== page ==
Supporting families during lockdown

So what’s it like at your place during the lockdown? Too quiet? Too noisy? Bored kids? Angry adults? Binged the whole series already? Missing friends? Missing income?

The goal is to keep safe at home, but home is not a safe place for everyone. Our tensions are stretched by fear. If your place is fine, spare a thought for those who are struggling. One in four Australian women has experienced physical or sexual violence by an intimate partner. For men it’s about one third that rate. So, if your church has 200 adults, 33 of them will have experienced partner violence. Know who are they are? How are they doing? Continue reading “Supporting families during lockdown”

Discovering church while there’s no church

What can we do while we can’t go to work, can’t go to church, can’t go to the gym, can’t go out with friends? It’s not just the activities we miss; it’s the meaning we find in sharing life. So, what meaning can we find while we can’t get together?

Continue reading “Discovering church while there’s no church”

Lament and hope: when life feels patchy

Honest prayer lifts us to the one who can help.

There was a time when people turned to God in disasters. “How can God allow this?” they asked, sometimes in anger. Now technology lets us recognize the wave before it hits, so people place their trust in medicine and governments to save us. Technology is useful, but it isn’t our security.

Let’s encourage each other to look higher: Continue reading “Lament and hope: when life feels patchy”

Kingdom lifestyle: submitting to each other (Ephesians 5:21)

The gospel calls us into an alternative world.

Some of my friends struggle with “Submit to each other” (Ephesians 5:21). So many people have been subjected to abuse, humiliation, and injustice that subjecting them to anything further feels like more grief.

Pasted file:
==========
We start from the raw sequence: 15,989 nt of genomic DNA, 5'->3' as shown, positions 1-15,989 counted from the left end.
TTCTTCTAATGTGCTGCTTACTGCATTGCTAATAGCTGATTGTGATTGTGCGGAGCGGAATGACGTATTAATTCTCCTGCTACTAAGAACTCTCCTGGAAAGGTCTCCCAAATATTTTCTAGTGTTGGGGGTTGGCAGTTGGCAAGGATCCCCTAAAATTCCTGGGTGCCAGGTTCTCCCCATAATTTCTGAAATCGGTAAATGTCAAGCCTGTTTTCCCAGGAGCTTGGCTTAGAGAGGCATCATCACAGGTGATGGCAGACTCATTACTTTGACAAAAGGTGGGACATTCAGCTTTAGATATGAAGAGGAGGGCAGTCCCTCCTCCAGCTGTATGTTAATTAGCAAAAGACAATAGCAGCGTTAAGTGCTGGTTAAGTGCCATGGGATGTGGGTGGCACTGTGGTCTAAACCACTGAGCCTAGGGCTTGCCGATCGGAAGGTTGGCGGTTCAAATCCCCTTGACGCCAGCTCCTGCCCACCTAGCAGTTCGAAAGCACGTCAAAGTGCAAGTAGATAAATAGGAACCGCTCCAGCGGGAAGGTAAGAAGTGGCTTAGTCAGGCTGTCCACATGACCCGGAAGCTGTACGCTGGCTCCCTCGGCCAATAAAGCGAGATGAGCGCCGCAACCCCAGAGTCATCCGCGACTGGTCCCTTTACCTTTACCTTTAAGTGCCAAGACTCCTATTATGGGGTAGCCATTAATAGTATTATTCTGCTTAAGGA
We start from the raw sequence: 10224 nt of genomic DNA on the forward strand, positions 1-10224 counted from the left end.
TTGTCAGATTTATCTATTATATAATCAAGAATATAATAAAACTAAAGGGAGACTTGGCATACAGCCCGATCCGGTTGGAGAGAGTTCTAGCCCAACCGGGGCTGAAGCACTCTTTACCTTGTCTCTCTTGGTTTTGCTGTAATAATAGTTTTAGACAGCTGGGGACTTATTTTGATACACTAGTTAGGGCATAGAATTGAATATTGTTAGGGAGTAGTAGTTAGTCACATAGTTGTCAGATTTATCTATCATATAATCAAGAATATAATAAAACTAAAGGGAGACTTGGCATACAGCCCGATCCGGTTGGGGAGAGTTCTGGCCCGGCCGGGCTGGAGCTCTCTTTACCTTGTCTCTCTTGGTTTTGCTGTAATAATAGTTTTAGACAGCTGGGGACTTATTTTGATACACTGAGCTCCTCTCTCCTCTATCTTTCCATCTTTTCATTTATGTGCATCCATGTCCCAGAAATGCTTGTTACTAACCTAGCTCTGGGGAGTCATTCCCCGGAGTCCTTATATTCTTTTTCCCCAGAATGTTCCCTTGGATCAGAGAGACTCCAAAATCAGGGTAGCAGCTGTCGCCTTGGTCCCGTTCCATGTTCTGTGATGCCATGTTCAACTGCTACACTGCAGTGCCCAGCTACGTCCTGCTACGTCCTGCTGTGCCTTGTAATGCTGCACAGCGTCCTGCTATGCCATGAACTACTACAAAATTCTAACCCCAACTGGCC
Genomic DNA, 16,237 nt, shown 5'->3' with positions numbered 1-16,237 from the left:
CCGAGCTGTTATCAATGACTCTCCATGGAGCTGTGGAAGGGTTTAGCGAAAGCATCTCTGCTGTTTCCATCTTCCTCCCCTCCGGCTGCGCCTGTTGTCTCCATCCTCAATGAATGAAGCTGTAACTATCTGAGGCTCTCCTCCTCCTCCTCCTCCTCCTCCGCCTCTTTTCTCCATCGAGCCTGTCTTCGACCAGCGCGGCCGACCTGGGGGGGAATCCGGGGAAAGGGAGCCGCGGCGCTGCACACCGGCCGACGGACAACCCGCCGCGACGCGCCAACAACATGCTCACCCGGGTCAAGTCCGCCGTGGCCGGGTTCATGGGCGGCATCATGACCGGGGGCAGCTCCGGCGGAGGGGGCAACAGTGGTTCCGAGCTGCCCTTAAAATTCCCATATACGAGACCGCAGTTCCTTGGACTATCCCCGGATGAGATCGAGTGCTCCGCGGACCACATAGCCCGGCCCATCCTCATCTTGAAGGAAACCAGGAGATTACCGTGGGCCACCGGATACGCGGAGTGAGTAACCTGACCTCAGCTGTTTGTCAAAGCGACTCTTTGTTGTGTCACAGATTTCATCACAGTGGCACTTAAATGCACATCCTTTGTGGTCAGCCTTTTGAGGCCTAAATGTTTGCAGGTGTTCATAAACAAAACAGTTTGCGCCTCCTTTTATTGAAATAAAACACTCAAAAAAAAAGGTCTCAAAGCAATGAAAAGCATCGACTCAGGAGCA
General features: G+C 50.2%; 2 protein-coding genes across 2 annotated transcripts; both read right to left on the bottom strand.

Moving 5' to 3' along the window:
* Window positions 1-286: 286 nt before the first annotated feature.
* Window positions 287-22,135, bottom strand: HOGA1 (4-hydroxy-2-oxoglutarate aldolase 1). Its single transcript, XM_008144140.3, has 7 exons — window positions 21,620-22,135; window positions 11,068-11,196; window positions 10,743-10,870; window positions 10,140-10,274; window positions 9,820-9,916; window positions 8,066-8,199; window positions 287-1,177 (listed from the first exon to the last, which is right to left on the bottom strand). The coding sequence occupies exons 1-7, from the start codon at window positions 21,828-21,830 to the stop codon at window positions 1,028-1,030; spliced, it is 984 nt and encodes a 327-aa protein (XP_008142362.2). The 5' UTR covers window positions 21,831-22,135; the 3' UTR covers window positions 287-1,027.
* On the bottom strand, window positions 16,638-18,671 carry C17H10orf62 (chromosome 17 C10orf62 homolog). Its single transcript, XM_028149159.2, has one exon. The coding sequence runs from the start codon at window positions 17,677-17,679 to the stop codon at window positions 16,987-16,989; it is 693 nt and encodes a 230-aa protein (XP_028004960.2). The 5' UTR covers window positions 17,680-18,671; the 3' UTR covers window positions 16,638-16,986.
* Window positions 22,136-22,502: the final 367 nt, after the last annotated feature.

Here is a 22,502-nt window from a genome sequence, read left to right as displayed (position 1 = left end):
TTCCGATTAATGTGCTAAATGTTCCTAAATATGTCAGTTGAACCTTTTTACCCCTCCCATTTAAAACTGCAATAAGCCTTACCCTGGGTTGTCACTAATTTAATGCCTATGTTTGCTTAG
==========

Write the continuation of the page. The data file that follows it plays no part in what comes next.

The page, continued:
Other friends find submission natural. God is the authority, with all authorities under him, so of course Christians must be submissive.

How do you feel about this command? Continue reading “Kingdom lifestyle: submitting to each other (Ephesians 5:21)”

Fear of Christ? (Ephesians 5:21)

Is he scary?

Fear of Christ is a phrase found just once (Ephesians 5:21). It’s the generic word for fear (phobos). Many translations render it as “reverence” or “respect”, but that isn’t strong enough. In a kingdom perspective, fear of Christ displaces every fear.

Continue reading “Fear of Christ? (Ephesians 5:21)”

Happiness without harm (Ephesians 5:15-20)

When do you feel alive? I can understand people wanting to use substances to drown their sorrows, but sorrows turn out to be good swimmers.

If you’re looking for an alternative way to come alive, how about this:
Do not get drunk on wine … Instead, be filled with the Spirit.

This isn’t random advice. It’s part of a bigger story of how people who feel like the walking dead can come alive in our resurrected king (Ephesians 2:1-5).

The one thing that overpowers our pain is the life-generating work of the Holy Spirit bringing us to life in Christ. He’s establishing a whole new society where our feelings of alienation are replaced with the music of life — Spirit-inspired songs of gratitude for the rescue that’s underway, the restoration of humanity in the leader God has given us.

So, c’mon: God is calling us to let go of the brokenness and participate in being truly human together:

Ephesians 5:15–20 (NIV)
15 Be very careful, then, how you live—not as unwise but as wise, 16 making the most of every opportunity, because the days are evil. 17 Therefore do not be foolish, but understand what the Lord’s will is. 18 Do not get drunk on wine, which leads to debauchery. Instead, be filled with the Spirit, 19 speaking to one another with psalms, hymns, and songs from the Spirit. Sing and make music from your heart to the Lord, 20 always giving thanks to God the Father for everything, in the name of our Lord Jesus Christ.

Why raise this contrast at this point of the book? Why wine specifically? Is there anything in the Bible’s larger narrative that would suggest this contrast.

Continue reading “Happiness without harm (Ephesians 5:15-20)”